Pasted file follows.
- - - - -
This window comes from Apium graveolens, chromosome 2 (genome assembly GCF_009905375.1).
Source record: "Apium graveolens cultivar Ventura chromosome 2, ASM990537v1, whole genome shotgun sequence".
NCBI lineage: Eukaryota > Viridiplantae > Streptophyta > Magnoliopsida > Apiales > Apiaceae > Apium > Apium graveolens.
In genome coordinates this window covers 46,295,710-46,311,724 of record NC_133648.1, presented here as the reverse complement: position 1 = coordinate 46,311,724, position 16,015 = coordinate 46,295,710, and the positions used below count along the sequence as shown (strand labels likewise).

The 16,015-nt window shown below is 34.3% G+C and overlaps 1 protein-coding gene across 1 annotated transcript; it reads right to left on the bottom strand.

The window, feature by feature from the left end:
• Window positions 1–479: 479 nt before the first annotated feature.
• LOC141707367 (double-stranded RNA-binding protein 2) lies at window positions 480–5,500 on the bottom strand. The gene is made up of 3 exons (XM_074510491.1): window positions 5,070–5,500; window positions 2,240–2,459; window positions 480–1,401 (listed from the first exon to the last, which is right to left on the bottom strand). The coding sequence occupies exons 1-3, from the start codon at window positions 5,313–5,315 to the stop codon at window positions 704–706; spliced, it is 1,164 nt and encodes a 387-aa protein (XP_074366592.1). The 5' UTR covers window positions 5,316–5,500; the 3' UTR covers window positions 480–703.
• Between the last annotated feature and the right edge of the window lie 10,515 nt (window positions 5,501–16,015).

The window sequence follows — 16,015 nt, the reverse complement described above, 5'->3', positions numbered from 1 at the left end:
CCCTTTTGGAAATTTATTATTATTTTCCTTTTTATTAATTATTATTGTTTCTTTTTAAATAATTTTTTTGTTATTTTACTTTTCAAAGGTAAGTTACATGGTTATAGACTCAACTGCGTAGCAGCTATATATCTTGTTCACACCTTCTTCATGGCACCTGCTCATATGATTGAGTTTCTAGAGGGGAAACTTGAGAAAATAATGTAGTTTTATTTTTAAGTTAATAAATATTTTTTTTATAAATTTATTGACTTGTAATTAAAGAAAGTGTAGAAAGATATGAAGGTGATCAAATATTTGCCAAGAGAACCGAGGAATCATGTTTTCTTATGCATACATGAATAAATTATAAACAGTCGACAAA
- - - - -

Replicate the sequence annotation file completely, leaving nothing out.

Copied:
This window comes from Apium graveolens, chromosome 2 (genome assembly GCF_009905375.1).
Source record: "Apium graveolens cultivar Ventura chromosome 2, ASM990537v1, whole genome shotgun sequence".
NCBI lineage: Eukaryota > Viridiplantae > Streptophyta > Magnoliopsida > Apiales > Apiaceae > Apium > Apium graveolens.
In genome coordinates this window covers 46,295,710-46,311,724 of record NC_133648.1, presented here as the reverse complement: position 1 = coordinate 46,311,724, position 16,015 = coordinate 46,295,710, and the positions used below count along the sequence as shown (strand labels likewise).

The 16,015-nt window shown below is 34.3% G+C and overlaps 1 protein-coding gene across 1 annotated transcript; it reads right to left on the bottom strand.

The window, feature by feature from the left end:
• Window positions 1–479: 479 nt before the first annotated feature.
• LOC141707367 (double-stranded RNA-binding protein 2) lies at window positions 480–5,500 on the bottom strand. The gene is made up of 3 exons (XM_074510491.1): window positions 5,070–5,500; window positions 2,240–2,459; window positions 480–1,401 (listed from the first exon to the last, which is right to left on the bottom strand). The coding sequence occupies exons 1-3, from the start codon at window positions 5,313–5,315 to the stop codon at window positions 704–706; spliced, it is 1,164 nt and encodes a 387-aa protein (XP_074366592.1). The 5' UTR covers window positions 5,316–5,500; the 3' UTR covers window positions 480–703.
• Between the last annotated feature and the right edge of the window lie 10,515 nt (window positions 5,501–16,015).

The window sequence follows — 16,015 nt, the reverse complement described above, 5'->3', positions numbered from 1 at the left end:
CCCTTTTGGAAATTTATTATTATTTTCCTTTTTATTAATTATTATTGTTTCTTTTTAAATAATTTTTTTGTTATTTTACTTTTCAAAGGTAAGTTACATGGTTATAGACTCAACTGCGTAGCAGCTATATATCTTGTTCACACCTTCTTCATGGCACCTGCTCATATGATTGAGTTTCTAGAGGGGAAACTTGAGAAAATAATGTAGTTTTATTTTTAAGTTAATAAATATTTTTTTTATAAATTTATTGACTTGTAATTAAAGAAAGTGTAGAAAGATATGAAGGTGATCAAATATTTGCCAAGAGAACCGAGGAATCATGTTTTCTTATGCATACATGAATAAATTATAAACAGTCGACAAA